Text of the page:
Islamic Voice A Monthly English Magazine

MUHARRAM - SAFAR 1424 H
MARCH 2004
Volume 17-03 No : 207

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Muharram


The Islamic New Year

The Islamic New Year

Is it not high time that as Muslims we resolve to work towards Allah's cause and start the Islamic new year on a pious tone?

By Md Ziyaullah Khan

 

The new year day of Hijrah reminds Muslims the Hijrah (migration) of Prophet Muhammad (Peace Be Upon Him) from Makkah to Madinah in the year 622 C.E. It is well-known that the Hijrah did not take place on the first day of Muharram, it probably occured in the month of Rabu'ul Awwal (3rd month). Also the Hijri calendar was instituted some time in the reign of Caliph 'Umar (634-644 C.E.). However, due to the association of the Islamic calendar with Hijrah, the new year day becomes an important day to remember the meaning and significance of Hijrah.

In modern times, some Muslims also began using it to send greeting cards and celebrate the Islamic New Year. There are, however, no religious services associated with this day.

How the Islamic calendar start?

Umar ibn al-Khattab and keeping track of letters with time-stamps, uniting the different dating methods of his time

Counting back to the year of the Hijrah to determine when to start

16 July, 622 CE = 1 Muharram, 1 AH

Our year begins with Sacrifice (hijrah of Muslims, of Prophets) and ends with Sacrifice (hajj, hijrah of Hajra, hijrah of Ummah to Makkah)

Not from someone's birthday, or some king or ruler's orders, but from the foundation of the Islamic community, on brotherhood and unity we begin and end

Lunar: Based upon the moon, accurate, close, visible, reminder of the beauty, order, submission of Allah's creation, but also its imperfection, its rise and fall, it needs the sun to shine, we interact with the signs of Allah when we look for the new moon every month, it is not passive time-keeping and time-passing, it's natural, animals, sea-creatures, oceans, plants, even human cycles are lunar timed

We rotate through the seasons, dynamic, perpetual, summer is not just in June, Eid is not just in winter, a nation of all times and all seasons, we remain steadfast no matter what the season

Note the meaning of the names of the months and compare to the pagan Gregorian names:

Muharram ["Forbidden" - it is one of the four months during which time it is forbidden to wage war or fight]

Safar ["Empty" or "Yellow"]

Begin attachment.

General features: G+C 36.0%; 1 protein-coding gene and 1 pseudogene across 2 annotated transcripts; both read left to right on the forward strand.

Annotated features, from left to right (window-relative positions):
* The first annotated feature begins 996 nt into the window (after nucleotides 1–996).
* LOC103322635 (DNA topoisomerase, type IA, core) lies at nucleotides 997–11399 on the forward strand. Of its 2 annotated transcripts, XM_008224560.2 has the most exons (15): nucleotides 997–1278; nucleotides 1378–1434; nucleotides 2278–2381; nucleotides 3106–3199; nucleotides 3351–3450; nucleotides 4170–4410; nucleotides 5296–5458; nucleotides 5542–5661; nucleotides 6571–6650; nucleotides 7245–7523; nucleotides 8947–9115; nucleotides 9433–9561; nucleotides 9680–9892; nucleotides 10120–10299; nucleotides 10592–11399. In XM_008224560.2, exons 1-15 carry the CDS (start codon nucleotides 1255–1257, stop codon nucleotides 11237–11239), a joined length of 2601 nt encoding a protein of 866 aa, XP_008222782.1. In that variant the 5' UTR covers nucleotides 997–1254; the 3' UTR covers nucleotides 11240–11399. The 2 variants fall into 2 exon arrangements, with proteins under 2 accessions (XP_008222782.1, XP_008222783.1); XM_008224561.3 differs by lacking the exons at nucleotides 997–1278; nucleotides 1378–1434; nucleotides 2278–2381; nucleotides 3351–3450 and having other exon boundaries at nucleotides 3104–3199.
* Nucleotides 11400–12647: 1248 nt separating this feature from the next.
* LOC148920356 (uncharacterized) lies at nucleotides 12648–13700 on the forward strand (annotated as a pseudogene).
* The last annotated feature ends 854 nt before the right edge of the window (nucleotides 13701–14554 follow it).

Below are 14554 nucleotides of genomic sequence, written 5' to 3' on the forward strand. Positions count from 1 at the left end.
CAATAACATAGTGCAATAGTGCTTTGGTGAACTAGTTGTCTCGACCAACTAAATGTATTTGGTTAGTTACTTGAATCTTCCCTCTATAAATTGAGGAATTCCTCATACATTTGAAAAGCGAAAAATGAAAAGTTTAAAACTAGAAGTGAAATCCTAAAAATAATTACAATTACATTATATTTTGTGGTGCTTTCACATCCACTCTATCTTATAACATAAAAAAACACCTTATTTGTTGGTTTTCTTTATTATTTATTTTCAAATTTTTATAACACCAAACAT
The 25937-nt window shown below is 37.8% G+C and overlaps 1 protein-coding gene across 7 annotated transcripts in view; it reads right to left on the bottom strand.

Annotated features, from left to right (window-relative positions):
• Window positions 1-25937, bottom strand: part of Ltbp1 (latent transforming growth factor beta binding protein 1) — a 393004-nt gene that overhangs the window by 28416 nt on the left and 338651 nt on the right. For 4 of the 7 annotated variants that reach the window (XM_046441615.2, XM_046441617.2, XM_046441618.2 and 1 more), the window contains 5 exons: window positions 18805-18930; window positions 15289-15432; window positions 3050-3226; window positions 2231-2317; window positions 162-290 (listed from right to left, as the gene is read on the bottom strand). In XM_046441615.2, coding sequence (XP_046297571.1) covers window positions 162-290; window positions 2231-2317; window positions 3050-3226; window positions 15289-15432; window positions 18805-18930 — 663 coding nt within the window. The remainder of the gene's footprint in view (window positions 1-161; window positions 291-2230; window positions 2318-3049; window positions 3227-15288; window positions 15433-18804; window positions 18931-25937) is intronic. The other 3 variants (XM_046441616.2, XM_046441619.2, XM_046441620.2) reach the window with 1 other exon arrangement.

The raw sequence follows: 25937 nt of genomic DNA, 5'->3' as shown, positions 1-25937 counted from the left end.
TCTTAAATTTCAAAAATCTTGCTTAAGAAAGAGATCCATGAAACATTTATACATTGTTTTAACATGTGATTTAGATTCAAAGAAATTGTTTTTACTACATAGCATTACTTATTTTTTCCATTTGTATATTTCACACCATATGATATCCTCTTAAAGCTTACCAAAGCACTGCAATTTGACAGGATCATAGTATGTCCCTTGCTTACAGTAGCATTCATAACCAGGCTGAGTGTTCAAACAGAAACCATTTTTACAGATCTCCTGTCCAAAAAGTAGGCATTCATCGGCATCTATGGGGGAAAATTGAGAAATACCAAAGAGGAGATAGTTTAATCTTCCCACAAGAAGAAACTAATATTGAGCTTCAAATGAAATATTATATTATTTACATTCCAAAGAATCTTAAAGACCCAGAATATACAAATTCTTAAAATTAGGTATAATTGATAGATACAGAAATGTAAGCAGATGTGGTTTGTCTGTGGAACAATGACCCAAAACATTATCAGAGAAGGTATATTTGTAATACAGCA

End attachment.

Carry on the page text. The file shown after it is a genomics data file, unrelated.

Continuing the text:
Rabia Awal ["First spring"]

Rabia Thani ["Second spring"]

Jumaada Awal ["First freezing"]

Jumaada Thani ["Second freezing"]

Rajab ["To respect" - this is another holy month when fighting is prohibited]

Sha'ban ["To spread and distribute"]

Ramadan ["Parched thirst" - this is the month of Islamic daytime fasting]

Shawwal ["To be light and vigorous"]

Dhul-Qi'dah ["The month of rest" - another month when no warfare or fighting is allowed]

Dhul-Hijjah ["The month of Hajj" - this is the month of the annual pilgrimage to Makkah, again when no warfare or fighting is allowed]

Nadwi: " It (the advent of the 15th century) is indeed, a unique occasion to ponder that the Islamic Era did not start with the victories of Islamic wars, nor with the birth or death of the Prophet (saw), nor with the Revelation itself. It starts with Hijra, or the sacrifice for the cause of Truth and for the preservation of the Revelation. It was a divinely inspired selection. God wanted to teach man that struggle between Truth and Evil is eternal. The Islamic year reminds Muslims every year not of the pomp and glory of Islam, but of its sacrifice and prepares them to do the same."

We look at history through the Seerah, the greatest life ever lived, everything is either before or after Hijrah, "Allah has renewed time", it's a universal new beginning in the history of man and civilization with the Hijrah of the Prophet and our forerunners at its centre piece.

Importance of Muharram

It's the first month of Islamic calendar, and one of the 4 sacred months.

"The best of fasts besides the month of Ramadan is the fasting of Allah's month of Muharram." [Muslim]

Note: Allah calls Muharram His month signifying its importance

It has the Day of Ashura' when Moses left Egypt with the Children of Israel and Pharoah and his army was drowned [Bukhari], also the day Noah's Ark landed on Mount Judi [Ahmed]